Just a few decades ago, the increasing availability of video recording technologies led to revolutions across many areas of the social sciences. Even the most proficient ethnographer could not capture every gesture, and every nuance in a speaker’s tone of voice. Thus, prior to the wide availability of video technologies, it was simply not possible to study human behavior in the moment-by-moment manner we now take for granted. As in many other areas of the social sciences, video has come to play a central role in research on teaching. Furthermore, as video has become increasingly omnipresent, it has also come to play an important role in various aspects of teacher professional development. Since the introduction of personal video recording technologies in the 1960s (e.g., Olivero, 1965), the quality of recordings has improved, and cameras have become smaller and decreased in price. However, beyond increasing its use, these incremental changes did not alter, in a fundamental way, how video was employed for the study and improvement of teaching. Classrooms were recorded using a single camera set up in the back of a classroom, which recorded to a tape, and was operated by a researcher. The tapes were then brought, by the researcher, back to a lab, where they were edited, and parts of the tape were selected for viewing by teachers, or for analysis by researchers. However, we are now in the midst of a revolution in video technology that is, we believe, on a par with the original introduction of video recording. This revolution has several interrelated components, each of which has implications for teacher professional development and research on teaching: 1. Video is captured in the form of digital files which can be immediately uploaded to a computer and easily edited: • This makes it easier, in professional development contexts, for teachers to work with videos of their own teaching. 2. Video cameras have become tiny and wearable: • Video can be captured from the perspective of a teacher, rather than only from the back of a classroom. • Teachers can operate the camera as they teach, and make choices, in the moment, about what to record. 3. There are widely available online tools for working with and sharing videos: • Teachers can easily analyze and annotate videos of their teaching. • New social arrangements are possible for teachers who want to work together to improve their teaching. They can work with colleagues distributed over a large geographic area, and they can work asynchronously as well as synchronously. The upshot of all of these changes is that the use of video by teachers and teacher-researchers is likely to change dramatically in the next few years. These changes provide new forums for human behavior that we, as researchers, must study. They also provide intriguing new possibilities for answering longstanding questions concerning the use of video for teacher learning, and teacher learning more generally. This project closely aligns with the Spencer Foundation “Teaching, Learning, and Instructional Resources” area of inquiry, and specifically addresses teacher development and improved technologies for recording and reviewing classroom interactions. Project Goals and Overview The proposed project represents a first foray into the impact of this technological revolution on teacher learning and teacher professional development. We will conduct the research in the context of Deeper Learning Labs (DLLs) for middle school mathematics developed by Teaching Channel. DLLs engage teachers in online communities of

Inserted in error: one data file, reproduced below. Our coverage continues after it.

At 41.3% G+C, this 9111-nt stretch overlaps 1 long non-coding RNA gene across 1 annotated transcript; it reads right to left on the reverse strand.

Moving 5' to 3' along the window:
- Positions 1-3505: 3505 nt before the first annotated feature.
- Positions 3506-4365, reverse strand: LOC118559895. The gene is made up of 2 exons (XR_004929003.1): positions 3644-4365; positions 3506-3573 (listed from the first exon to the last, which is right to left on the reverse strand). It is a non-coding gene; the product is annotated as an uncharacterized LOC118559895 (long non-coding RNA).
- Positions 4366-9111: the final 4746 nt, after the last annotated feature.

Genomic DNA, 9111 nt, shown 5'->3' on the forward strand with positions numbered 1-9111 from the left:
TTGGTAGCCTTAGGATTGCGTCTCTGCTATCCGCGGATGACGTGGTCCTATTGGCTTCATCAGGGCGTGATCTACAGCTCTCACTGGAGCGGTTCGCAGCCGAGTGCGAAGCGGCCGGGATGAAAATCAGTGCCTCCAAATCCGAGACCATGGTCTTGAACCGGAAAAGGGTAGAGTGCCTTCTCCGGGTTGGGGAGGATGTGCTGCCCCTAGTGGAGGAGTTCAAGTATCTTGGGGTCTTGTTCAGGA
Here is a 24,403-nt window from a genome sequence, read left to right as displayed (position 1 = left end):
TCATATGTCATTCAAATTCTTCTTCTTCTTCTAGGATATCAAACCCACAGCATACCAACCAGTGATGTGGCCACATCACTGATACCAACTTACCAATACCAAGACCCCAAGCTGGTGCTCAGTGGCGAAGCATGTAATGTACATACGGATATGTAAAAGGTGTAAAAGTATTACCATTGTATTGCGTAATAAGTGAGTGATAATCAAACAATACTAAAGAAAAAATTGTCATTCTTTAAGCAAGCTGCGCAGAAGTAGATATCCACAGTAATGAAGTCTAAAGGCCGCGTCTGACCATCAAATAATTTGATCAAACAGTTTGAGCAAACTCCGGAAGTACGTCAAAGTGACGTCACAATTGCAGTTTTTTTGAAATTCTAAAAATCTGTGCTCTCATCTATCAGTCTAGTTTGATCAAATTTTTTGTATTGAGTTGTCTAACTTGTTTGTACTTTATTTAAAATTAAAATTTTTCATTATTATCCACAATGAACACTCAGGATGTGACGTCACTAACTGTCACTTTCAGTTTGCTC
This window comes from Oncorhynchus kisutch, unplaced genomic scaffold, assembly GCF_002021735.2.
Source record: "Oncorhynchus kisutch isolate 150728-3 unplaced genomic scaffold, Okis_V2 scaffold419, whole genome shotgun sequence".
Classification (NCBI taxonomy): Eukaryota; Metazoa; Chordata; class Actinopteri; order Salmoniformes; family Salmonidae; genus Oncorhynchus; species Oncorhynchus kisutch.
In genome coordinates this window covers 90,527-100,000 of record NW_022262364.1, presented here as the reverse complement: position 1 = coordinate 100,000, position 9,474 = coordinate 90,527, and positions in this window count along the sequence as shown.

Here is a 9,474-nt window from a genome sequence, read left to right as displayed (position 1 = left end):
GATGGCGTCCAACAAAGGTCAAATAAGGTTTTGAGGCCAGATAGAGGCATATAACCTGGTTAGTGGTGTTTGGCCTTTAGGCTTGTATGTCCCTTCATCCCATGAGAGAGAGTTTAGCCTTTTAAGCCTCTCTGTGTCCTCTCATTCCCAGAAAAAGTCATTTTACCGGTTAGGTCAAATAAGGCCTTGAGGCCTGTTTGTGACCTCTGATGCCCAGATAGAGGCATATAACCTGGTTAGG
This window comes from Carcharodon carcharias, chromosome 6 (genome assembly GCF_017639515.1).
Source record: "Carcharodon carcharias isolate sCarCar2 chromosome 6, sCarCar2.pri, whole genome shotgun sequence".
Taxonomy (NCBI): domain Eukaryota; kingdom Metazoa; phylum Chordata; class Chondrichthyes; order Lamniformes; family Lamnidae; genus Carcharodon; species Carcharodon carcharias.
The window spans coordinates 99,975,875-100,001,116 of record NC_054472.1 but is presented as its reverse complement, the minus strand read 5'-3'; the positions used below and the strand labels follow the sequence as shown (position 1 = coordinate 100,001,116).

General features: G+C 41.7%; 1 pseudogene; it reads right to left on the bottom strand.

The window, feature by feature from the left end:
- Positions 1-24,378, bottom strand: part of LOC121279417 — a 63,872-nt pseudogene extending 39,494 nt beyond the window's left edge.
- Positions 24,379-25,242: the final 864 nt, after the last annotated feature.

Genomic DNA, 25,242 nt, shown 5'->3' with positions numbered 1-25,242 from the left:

|Effective start/end date||2/1/16 → 1/31/21|
- Spencer Foundation (201600137)
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